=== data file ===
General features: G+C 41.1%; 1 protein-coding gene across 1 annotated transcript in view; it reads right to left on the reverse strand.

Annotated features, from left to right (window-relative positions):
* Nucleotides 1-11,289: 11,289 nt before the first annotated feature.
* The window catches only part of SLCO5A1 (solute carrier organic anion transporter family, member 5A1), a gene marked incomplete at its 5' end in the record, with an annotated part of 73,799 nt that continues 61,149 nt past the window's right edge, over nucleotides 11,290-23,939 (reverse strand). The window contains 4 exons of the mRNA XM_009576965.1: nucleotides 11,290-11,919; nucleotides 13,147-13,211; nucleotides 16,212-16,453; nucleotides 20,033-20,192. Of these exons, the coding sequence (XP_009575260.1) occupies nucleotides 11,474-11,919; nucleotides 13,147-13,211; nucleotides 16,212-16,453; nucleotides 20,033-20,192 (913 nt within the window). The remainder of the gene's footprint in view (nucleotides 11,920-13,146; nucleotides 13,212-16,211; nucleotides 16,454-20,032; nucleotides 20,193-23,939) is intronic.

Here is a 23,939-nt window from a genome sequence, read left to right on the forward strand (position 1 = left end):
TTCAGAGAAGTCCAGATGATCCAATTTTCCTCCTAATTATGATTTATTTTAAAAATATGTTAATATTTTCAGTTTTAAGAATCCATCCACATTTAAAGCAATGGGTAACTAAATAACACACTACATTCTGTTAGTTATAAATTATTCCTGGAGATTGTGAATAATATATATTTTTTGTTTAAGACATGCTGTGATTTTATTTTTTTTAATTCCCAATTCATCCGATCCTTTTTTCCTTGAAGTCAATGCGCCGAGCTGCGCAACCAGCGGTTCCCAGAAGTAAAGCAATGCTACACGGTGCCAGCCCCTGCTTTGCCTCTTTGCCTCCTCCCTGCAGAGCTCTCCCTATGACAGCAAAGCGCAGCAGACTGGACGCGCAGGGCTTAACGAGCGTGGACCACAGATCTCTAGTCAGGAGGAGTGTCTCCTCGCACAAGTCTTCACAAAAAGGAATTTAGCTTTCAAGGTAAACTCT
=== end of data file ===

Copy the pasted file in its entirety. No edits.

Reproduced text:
General features: G+C 41.1%; 1 protein-coding gene across 1 annotated transcript in view; it reads right to left on the reverse strand.

Annotated features, from left to right (window-relative positions):
* Nucleotides 1-11,289: 11,289 nt before the first annotated feature.
* The window catches only part of SLCO5A1 (solute carrier organic anion transporter family, member 5A1), a gene marked incomplete at its 5' end in the record, with an annotated part of 73,799 nt that continues 61,149 nt past the window's right edge, over nucleotides 11,290-23,939 (reverse strand). The window contains 4 exons of the mRNA XM_009576965.1: nucleotides 11,290-11,919; nucleotides 13,147-13,211; nucleotides 16,212-16,453; nucleotides 20,033-20,192. Of these exons, the coding sequence (XP_009575260.1) occupies nucleotides 11,474-11,919; nucleotides 13,147-13,211; nucleotides 16,212-16,453; nucleotides 20,033-20,192 (913 nt within the window). The remainder of the gene's footprint in view (nucleotides 11,920-13,146; nucleotides 13,212-16,211; nucleotides 16,454-20,032; nucleotides 20,193-23,939) is intronic.

Here is a 23,939-nt window from a genome sequence, read left to right on the forward strand (position 1 = left end):
TTCAGAGAAGTCCAGATGATCCAATTTTCCTCCTAATTATGATTTATTTTAAAAATATGTTAATATTTTCAGTTTTAAGAATCCATCCACATTTAAAGCAATGGGTAACTAAATAACACACTACATTCTGTTAGTTATAAATTATTCCTGGAGATTGTGAATAATATATATTTTTTGTTTAAGACATGCTGTGATTTTATTTTTTTTAATTCCCAATTCATCCGATCCTTTTTTCCTTGAAGTCAATGCGCCGAGCTGCGCAACCAGCGGTTCCCAGAAGTAAAGCAATGCTACACGGTGCCAGCCCCTGCTTTGCCTCTTTGCCTCCTCCCTGCAGAGCTCTCCCTATGACAGCAAAGCGCAGCAGACTGGACGCGCAGGGCTTAACGAGCGTGGACCACAGATCTCTAGTCAGGAGGAGTGTCTCCTCGCACAAGTCTTCACAAAAAGGAATTTAGCTTTCAAGGTAAACTCT